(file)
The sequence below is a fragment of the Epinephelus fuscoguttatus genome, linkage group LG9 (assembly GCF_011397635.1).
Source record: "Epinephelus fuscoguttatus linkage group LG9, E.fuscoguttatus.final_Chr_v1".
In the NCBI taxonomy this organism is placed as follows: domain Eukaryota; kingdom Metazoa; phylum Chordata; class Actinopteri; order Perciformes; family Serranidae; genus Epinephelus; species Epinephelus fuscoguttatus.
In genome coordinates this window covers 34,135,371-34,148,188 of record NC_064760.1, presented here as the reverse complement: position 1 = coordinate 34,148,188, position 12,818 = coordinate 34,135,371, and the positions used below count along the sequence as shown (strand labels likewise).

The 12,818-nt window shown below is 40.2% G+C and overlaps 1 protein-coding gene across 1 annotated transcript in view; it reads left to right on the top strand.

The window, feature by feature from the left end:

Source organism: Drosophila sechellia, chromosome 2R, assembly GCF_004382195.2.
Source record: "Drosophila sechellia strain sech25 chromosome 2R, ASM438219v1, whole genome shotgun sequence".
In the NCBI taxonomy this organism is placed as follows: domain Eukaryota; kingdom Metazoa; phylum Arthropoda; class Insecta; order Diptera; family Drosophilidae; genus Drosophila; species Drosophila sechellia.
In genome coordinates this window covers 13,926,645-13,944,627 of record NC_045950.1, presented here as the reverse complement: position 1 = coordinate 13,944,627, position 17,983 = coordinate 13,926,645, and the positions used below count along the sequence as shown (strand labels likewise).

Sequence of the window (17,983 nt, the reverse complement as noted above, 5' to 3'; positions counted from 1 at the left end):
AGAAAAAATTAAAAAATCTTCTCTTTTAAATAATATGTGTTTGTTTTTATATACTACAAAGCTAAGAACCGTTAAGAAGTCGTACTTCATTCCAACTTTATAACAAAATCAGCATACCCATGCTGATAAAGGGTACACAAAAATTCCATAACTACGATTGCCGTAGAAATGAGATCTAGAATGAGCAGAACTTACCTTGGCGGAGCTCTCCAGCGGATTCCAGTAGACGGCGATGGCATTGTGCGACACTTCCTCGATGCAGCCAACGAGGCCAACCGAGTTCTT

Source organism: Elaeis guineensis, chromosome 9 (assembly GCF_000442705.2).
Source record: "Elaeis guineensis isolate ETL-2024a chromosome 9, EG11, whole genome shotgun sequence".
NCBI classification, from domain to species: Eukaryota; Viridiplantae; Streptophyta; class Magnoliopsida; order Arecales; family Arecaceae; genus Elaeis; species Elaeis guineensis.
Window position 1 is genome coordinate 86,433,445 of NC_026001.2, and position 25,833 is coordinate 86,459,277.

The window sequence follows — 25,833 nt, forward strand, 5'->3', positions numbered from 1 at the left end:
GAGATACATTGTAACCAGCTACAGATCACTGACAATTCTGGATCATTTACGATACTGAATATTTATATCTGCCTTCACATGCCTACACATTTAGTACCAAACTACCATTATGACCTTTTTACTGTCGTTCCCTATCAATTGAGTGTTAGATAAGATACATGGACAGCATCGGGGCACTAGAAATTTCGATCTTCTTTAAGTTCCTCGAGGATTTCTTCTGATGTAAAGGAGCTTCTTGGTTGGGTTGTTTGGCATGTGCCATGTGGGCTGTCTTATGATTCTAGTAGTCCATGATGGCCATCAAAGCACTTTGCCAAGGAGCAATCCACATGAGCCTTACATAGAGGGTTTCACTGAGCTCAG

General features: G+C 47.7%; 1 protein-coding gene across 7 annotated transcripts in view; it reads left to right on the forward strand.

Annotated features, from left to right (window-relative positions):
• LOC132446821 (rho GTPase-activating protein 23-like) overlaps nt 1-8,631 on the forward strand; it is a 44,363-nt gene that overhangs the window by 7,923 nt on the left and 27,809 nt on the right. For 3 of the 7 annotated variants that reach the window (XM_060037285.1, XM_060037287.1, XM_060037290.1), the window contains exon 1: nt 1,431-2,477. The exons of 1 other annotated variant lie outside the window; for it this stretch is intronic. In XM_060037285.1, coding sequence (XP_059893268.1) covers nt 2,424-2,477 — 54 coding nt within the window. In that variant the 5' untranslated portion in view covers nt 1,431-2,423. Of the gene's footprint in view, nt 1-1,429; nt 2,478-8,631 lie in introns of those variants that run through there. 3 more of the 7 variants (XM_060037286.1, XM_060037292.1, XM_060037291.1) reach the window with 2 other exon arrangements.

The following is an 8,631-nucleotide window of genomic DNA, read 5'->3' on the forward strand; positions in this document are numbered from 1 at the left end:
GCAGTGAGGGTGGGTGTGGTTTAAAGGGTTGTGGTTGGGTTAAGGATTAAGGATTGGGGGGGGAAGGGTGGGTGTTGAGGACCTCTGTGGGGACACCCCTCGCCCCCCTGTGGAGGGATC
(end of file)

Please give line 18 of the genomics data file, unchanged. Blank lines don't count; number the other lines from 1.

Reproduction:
GAGATACATTGTAACCAGCTACAGATCACTGACAATTCTGGATCATTTACGATACTGAATATTTATATCTGCCTTCACATGCCTACACATTTAGTACCAAACTACCATTATGACCTTTTTACTGTCGTTCCCTATCAATTGAGTGTTAGATAAGATACATGGACAGCATCGGGGCACTAGAAATTTCGATCTTCTTTAAGTTCCTCGAGGATTTCTTCTGATGTAAAGGAGCTTCTTGGTTGGGTTGTTTGGCATGTGCCATGTGGGCTGTCTTATGATTCTAGTAGTCCATGATGGCCATCAAAGCACTTTGCCAAGGAGCAATCCACATGAGCCTTACATAGAGGGTTTCACTGAGCTCAG